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A Writers' Guild event at Studio Theatre, Library of Birmingham as part of the Birmingham Literature Festival
8 October 2013, 4.30pm, £8/£6
To celebrate the opening of the Library of Birmingham and the theatre it shares with the Birmingham REP, a panel of distinguished playwrights discuss their experience of bringing books to the stage. How did they overcome the inherent difficulties? What liberties did they allow themselves to take? And why did they believe the book needed to be adapted in the first place?
Birmingham-based playwright, David Edgar won an Olivier Award for his RSC adaptation of Nicholas Nickleby. Having transferred to New York it went on to win a Tony Award and New York Drama Critics’ Circle Award for Best Play.
Theresa Heskins is the Artistic Director of North Staffordshire’s New Vic Theatre. The novels she’s dramatised include The Lion, the Witch and the Wardrobe and Bleak House. She has also adapted works for BBC Radio 4.
Michael Fry is the Deputy Director of the East 15 Acting School. His adaptations include Tess of the d’Urbervilles, Emma and The Great Gatsby. His book on adaptation, Playing the Novel, is due to be published next year.
The panel will be chaired by author Helen Cross, whose first novel My Summer of Love was made into a BAFTA award winning film.
Booking details: www.birminghamliteraturefestival.org/event/adapting-for-stage
Paul Bassett Davies on his new sitcom Reception, and the ongoing appeal of radio
Morwenna Banks, Adrian Scarborough and Amit Shah - stars of Reception, written by Paul Bassett Davies
People who say they don't listen to radio are like people who claim they never pay attention to advertising. They're probably absorbing more than they think, and you'd have to live in a hut on a remote island to avoid hearing any radio at all. But the hut would need to be sturdy enough to never require the attention of builders.
What those people mean, of course, is that they don't make a point of listening to radio. Maybe, like the man who once read a book and didn't like it, they once heard a radio play they didn't think much of. Which can happen. Hundreds of plays a year are broadcast on BBC radio, and if all of them were to your taste it would probably mean you didn’t have any. But if earnest dramas about social issues aren't your cup of artisanal tea, it's quite possible that the following day you could hear a sci-fi thriller that exploits the medium's extraordinary imaginative potential to mind-bending effect. You never know.
I've written several radio dramas, and now I've written a radio sitcom called Reception, which is currently being broadcast on Mondays at 11.30am on BBC Radio 4. It's my second foray into radio sitcom: over twenty years ago I co-wrote a sitcom with Jeremy Hardy, which I also performed in. The first series was called Unnatural Acts, then the name was changed to At Home With The Hardys. The show was both a sitcom and a pastiche of a sitcom, in the same way that The Young Ones was, on television. Listening to it now, it seems pretty hit-and-miss. Some of it holds up well, and some of it makes me cringe. I wonder with hindsight whether I should have learned more about writing a conventional sitcom before attempting to subvert the genre. Tellingly, the show's playful surrealism works best when it's firmly rooted in character and story. In some ways Reception reflects this lesson: character is at its heart; it obeys the formal rules of the genre, and it attempts to combine the restrictions of the format with the unique qualities of radio to create a series of intimate stories about friendship in the workplace. Does it succeed? The audience will decide that.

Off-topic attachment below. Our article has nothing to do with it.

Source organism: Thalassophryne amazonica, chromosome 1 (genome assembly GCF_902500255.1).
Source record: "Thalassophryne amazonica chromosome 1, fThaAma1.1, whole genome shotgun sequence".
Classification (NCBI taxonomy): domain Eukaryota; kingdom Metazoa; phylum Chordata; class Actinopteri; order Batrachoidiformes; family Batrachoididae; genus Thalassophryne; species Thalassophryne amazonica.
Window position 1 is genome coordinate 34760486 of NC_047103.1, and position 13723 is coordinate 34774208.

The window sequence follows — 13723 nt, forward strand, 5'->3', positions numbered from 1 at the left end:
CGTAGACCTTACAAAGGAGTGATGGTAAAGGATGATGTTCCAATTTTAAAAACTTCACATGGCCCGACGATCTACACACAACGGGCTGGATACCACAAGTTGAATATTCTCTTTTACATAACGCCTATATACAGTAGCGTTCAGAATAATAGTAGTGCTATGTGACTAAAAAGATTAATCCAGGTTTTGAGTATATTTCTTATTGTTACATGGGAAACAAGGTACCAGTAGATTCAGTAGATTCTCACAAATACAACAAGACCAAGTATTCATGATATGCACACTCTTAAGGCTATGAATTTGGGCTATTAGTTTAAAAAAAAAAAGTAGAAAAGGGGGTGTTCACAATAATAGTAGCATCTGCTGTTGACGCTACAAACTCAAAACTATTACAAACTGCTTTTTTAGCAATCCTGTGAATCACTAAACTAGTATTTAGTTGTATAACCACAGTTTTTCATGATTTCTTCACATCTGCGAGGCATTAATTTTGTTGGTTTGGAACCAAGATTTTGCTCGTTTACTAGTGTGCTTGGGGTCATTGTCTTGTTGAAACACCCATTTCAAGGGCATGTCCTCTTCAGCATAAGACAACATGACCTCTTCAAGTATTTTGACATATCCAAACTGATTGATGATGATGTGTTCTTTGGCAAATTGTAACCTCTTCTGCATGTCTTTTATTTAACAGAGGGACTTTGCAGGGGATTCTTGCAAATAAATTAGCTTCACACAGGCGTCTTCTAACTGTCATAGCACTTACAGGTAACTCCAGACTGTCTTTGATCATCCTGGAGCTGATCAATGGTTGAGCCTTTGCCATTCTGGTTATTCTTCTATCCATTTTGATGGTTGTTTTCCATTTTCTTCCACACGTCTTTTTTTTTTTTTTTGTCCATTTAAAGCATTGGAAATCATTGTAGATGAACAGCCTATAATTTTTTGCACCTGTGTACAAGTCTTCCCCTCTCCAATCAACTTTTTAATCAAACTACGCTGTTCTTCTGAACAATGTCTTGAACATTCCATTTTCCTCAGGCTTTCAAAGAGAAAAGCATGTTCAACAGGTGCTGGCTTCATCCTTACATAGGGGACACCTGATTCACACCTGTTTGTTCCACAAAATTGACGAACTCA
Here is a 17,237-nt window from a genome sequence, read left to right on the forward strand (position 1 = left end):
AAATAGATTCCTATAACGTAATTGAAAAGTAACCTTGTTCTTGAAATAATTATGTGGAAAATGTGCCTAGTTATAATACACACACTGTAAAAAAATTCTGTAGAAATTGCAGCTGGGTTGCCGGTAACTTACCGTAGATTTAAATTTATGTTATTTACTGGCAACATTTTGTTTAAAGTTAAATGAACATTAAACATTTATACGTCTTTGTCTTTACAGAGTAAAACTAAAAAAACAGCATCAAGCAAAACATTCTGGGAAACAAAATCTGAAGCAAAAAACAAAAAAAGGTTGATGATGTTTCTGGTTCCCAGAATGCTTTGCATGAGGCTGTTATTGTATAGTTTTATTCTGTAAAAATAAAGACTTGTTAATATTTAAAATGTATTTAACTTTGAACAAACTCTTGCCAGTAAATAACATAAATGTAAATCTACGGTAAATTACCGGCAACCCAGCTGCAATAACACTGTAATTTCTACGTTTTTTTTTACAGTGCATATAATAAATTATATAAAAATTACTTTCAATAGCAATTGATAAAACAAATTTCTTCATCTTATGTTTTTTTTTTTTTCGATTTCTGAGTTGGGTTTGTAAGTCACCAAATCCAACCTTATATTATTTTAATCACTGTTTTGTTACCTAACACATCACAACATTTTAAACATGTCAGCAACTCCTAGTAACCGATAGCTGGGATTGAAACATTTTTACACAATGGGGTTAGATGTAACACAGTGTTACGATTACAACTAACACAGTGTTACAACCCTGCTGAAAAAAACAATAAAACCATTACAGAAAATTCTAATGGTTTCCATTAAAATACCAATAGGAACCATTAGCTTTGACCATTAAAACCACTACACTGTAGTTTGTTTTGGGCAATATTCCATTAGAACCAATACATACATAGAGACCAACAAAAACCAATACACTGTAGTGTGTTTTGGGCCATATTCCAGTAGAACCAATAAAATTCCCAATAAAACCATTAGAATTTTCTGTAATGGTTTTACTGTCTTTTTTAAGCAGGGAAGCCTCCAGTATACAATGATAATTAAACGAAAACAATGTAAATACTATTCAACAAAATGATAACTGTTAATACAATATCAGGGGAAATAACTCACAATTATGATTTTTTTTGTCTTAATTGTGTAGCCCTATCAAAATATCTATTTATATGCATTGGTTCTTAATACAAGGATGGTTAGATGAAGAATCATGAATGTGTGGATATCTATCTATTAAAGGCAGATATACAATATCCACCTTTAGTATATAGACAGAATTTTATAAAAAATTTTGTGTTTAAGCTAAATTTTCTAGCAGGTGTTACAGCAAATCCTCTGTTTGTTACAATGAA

The Writers’ Guild and members of seven other unions will be forming a human chain in front of London’s National Gallery on 18 September to call on government to protect arts and culture funding. The event is being organised by Lost Arts, an affiliation of eight unions whose members have all been affected by cuts to the arts.
Since 2010, the overall budget of the Department for Culture, Media and Sport (DCMS) has been cut by a third. This has meant a drastic reduction in subsidies and grants to museums, theatres, libraries and other cultural bodies, and led to closures, staffing cuts and reduced access for the public. Local arts and culture is also suffering because of £124 million arts cuts in the department's 2013-14 budgeted expenditure for local government.